Jerry: Oh no you don't! Osgood, I'm gonna level with you. We can't get married at all.
Osgood: Why not?
Jerry: Well, in the first place, I'm not a natural blonde.
Osgood: Doesn't matter.
Jerry: I smoke! I smoke all the time!
Osgood: I don't care.
Jerry: Well, I have a terrible past. For three years now, I've been living with a saxophone player.
Osgood: I forgive you.
Jerry: [tragically] I can never have children!
Osgood: We can adopt some.
Jerry: But you don't understand, Osgood! Ohh...
[Jerry finally gives up and pulls off his wig]
Jerry: [normal voice] I'm a man!
Osgood: [shrugs] Well, nobody's perfect!

[Jerry looks on with disbelief as Osgood continues smiling with indifference. Fade out]

 In our world today this may seem outdated. Today we have a male’s male who was an Olympian gold medalist in the most demanding of events, the decathlon, coming out as the most attractive sixty-five year old female to grace any major magazine cover. {I marvel less at her femininity than at how she looks at that age, babe.} Today Osgood could marry Jerry in all fifty states and many countries to boot. But in context (the movie was written in the 1950s) it packed a punch. Not about shifting genders, but about how, so very true, we’re all working on something. Nobody’s perfect, darling.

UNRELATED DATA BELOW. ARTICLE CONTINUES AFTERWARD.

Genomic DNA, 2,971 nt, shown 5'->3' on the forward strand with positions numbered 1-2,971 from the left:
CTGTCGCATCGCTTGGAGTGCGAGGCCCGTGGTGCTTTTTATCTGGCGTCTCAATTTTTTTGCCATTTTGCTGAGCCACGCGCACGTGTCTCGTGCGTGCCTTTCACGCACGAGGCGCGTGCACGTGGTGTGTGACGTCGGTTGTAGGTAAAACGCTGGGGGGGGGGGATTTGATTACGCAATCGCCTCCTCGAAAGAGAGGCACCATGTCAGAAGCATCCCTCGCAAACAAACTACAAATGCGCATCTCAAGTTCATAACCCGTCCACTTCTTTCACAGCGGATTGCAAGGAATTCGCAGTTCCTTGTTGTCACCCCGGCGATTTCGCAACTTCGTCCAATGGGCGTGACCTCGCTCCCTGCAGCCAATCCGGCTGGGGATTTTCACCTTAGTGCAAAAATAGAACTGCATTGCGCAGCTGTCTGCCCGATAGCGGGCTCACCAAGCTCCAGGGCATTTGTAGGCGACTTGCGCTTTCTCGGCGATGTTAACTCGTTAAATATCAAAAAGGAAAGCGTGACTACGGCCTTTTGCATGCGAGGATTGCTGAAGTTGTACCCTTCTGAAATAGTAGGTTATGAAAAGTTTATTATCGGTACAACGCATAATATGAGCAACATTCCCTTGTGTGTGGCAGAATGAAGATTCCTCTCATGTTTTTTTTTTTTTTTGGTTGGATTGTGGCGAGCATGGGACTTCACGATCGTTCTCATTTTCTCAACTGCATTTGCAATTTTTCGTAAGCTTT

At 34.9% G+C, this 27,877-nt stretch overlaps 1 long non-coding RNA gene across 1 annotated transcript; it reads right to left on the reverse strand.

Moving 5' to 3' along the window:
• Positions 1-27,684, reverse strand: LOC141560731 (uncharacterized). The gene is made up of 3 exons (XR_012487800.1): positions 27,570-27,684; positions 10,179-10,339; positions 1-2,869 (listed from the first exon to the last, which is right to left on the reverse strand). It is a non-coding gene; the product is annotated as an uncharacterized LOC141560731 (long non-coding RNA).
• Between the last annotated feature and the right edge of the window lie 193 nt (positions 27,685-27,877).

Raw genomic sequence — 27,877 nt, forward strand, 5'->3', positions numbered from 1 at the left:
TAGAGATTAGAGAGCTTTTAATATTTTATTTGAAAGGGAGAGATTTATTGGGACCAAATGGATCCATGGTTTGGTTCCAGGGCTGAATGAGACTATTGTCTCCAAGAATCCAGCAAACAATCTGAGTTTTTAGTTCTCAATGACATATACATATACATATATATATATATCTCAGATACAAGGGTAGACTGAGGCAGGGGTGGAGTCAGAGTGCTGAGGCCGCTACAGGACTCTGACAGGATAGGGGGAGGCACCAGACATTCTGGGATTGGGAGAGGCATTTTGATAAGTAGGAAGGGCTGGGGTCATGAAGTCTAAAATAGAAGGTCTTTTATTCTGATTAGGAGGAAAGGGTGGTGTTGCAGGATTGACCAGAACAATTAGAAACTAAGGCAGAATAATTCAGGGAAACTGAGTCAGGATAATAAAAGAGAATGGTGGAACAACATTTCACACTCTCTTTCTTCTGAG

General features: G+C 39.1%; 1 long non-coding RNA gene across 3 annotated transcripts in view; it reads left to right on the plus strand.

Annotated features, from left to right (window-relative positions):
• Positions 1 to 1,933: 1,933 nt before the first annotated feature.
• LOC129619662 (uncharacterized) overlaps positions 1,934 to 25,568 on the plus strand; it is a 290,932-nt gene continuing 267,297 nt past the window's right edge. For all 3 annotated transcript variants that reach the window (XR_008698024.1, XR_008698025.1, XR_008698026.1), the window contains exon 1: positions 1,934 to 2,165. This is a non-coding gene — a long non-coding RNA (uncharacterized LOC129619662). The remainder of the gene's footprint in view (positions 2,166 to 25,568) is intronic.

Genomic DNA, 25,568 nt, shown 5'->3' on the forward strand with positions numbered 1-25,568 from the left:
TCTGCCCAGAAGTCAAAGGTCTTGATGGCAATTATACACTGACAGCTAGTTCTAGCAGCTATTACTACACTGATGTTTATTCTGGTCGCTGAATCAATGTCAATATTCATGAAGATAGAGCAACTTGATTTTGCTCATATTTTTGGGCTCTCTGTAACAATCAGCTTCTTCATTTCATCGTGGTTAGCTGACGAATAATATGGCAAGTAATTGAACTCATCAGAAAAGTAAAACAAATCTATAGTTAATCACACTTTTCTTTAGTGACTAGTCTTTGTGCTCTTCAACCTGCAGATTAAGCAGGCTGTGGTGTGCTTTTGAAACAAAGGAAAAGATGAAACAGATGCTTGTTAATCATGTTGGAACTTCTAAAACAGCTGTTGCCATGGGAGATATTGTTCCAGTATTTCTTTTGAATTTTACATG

I was looking for a particular editorial letter I got a few years ago, one of those glorious rejections. (You have to be a writer to get this.)  That letter said I should expand a PB to a novel, with specific suggestions. The editor expressed interest to see it if I do. 
I keep all personal and pertinent rejections, and I’ve accumulated quite a few.

Looking for it, I got distracted by some of the other personal rejections in the file. As I read them, I realized, horror of horrors, a typo by one editor. Then another. In the end I found a few such faux-pas in three letters, not by the same editor.
I thought about how we writers become apoplectic at the thought of having sent a letter or a manuscript with even one misspelled word or a confused homophone. 

But there they were, the their for there and they’re.

All right. I know. I've been guilty of this and worse, especially in online posts  where I didn't give myself the time* to come back and re-read after a bit before posting.  
*(It should be mandatory, BTW. But it would also kill the chat boards and social media sites if everyone waited an hour and then re-read their typed wisdomisms.)

 We are admonished to be careful with our submissions, and we are. We are writers, after all. Words are our thing.

But they are editors, for Pete’s sake. What’s with the typos?

And then I thought about this last line from SOME LIKE IT HOT.

I hope I’m extended the same courtesy, but for now I begin by doing it to others. Nobody’s perfect.